Friday, May 25, 2007

Voter Turnout

I keep hearing people complain about the "low voter turnout" for the last election and blaming it for the failure of the bond issues. In a city of 90,000 why did only about 10,500 people vote on these issues. Let's take a closer look.

First off, 90,000 is the total population of San Angelo, not the number of people who could vote. You have to remember that those younger than 18 can't vote. Then add in those that have lost their voting privilege for felony convictions or mental disorders. Add in those that aren't here legally or haven't been here long enough to be residents, and you end up with around 55,000 eligible voters. According to the city website, there were 51,686 registered voters in the last election. Of that number, 27% voted. This is the highest turn out for a spring election in at least 10 years. This is higher than the 21% that turned out for the last sales tax election, a very hotly contested issue. Texas averages about 14% as a state for spring elections. Even our last November election only had 33% of those registered vote. We have to go back to the last presidential election before we break 50%. Off year and non-general elections just don't get much turn out.

The reality is that this last election had a much higher that expected turn out. I am sure the mayor's race was a factor, but it seems the big issue was the school bonds. Our local voters don't usually go to the polls in the spring unless there is something on the ballot that really grabs their attention. Normal spring elections are a yawn, so they leave it to the die-hard voters to decide the issues. This spring, the SAISD information campaign grabbed the voters attention. They turned out in record numbers. The results tell what they thought of the information campaign.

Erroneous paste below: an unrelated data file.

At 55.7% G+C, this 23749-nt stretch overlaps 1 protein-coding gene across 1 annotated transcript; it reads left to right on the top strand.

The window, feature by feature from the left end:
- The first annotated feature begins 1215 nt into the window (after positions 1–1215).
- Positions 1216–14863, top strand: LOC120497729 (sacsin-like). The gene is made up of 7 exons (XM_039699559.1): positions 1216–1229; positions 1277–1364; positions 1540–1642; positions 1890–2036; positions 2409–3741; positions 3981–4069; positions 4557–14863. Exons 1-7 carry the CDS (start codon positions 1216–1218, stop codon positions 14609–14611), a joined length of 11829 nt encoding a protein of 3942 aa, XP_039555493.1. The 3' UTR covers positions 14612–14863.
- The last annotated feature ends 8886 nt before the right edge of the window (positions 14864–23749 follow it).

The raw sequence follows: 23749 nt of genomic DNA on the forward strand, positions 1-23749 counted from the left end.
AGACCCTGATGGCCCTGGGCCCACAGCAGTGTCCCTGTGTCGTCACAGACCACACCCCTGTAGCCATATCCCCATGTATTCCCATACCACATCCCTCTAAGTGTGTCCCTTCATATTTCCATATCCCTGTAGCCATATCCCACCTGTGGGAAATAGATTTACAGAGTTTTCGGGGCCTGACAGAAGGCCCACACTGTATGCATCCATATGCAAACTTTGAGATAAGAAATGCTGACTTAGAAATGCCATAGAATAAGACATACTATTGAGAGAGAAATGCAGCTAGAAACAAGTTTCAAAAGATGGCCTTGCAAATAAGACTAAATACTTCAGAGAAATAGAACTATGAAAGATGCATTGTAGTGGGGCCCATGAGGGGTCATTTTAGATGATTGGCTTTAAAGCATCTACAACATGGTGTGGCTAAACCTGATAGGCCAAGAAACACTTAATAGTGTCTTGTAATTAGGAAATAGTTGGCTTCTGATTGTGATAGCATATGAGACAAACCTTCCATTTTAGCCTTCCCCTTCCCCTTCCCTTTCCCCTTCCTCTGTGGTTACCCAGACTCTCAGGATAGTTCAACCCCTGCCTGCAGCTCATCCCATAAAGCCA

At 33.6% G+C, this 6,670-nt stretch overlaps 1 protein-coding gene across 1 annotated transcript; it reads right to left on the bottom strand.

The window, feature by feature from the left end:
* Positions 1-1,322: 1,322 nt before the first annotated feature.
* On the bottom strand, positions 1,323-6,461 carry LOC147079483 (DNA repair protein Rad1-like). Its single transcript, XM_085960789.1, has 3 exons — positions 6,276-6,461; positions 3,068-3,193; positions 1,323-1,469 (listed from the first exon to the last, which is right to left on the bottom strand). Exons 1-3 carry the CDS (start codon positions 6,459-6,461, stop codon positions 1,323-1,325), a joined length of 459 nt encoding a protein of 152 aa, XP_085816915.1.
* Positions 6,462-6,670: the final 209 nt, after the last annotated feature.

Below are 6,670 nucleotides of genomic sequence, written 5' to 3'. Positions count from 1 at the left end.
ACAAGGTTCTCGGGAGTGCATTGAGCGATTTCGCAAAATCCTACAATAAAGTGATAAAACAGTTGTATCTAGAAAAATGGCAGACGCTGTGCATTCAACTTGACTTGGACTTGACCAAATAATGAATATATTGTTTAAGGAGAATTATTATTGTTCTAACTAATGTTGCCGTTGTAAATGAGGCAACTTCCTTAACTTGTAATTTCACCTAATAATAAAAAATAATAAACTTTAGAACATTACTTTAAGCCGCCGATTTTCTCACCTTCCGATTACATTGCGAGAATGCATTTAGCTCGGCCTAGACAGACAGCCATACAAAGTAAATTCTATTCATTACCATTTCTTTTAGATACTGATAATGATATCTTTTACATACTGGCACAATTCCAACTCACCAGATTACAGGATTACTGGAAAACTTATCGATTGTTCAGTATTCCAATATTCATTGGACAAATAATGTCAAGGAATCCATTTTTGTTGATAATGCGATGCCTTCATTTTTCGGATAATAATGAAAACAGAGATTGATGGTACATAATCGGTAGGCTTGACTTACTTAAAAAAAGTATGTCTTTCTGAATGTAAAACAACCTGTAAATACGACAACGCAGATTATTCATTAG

1. A couple of points I'd add on this. The statewide average turnout was 7%. At nearly 4 times that, we obviously had a major interest driver, city wide there were only two. Though I personally supported Lown, I have to say the driving issue on turnout this time was the bond.

    Another thing that people from the "old school" are still adjusting to is the rate of registration of eligible voters. In Tom Green County, it is near, if not above 90%, an unheard of figure a generation ago. Back then reform or minority candidates often incorporated registration drives into their campaigns, today that is mostly a waste of time.

    Credit, good or ill, goes to motor voter, the law that means people get a registration form shoved at them basically anytime they interact with gov't. Driver's license, library card, WIC, whatever. As I explained to School Board last Monday, it also gives political novices completely unrealistic expectations. Of the 51,686 on the rolls, I told them you can probably mentally toss at least 15,000 of those as Motor Voter registrations. I mean toss, in the sense that these are politically inert people. They never registered or voted before, they filled out the card because it was thrust at them along with a lot of other papers. Some people think it is required, some don't fully undertand what they are signing, and most such people have no more intention of voting now than they ever had before.

    The one concrete result is that is raises the bar on number of signatures to be obtained for an initiative and referendum item to make the ballot. I leave it to the reader is this a good or bad thing. The last sucessful I&R was the precinct 4 in town wine and liqour measure, which cost nearly $15 per affirmative vote, mostly in pay for signature gatherers.

  2. is there anything better than texas politics, even at the local levels? yee-ha!

    i'm a newbie to the site, but will be back.

  3. No matter what the reason, the larger the voter turnout, the more the vote represents the real wishes of the people. Kudos to San Angelo for telling the SAISD that the proposed Bond was not wanted.

    I personally think the voters just thought it was too expensive. The School Board may need to stop spending money on expensive consultants and start thinking and working harder to get more value out of school money they have. The people of San Angelo have to make every penny count and so should the school system.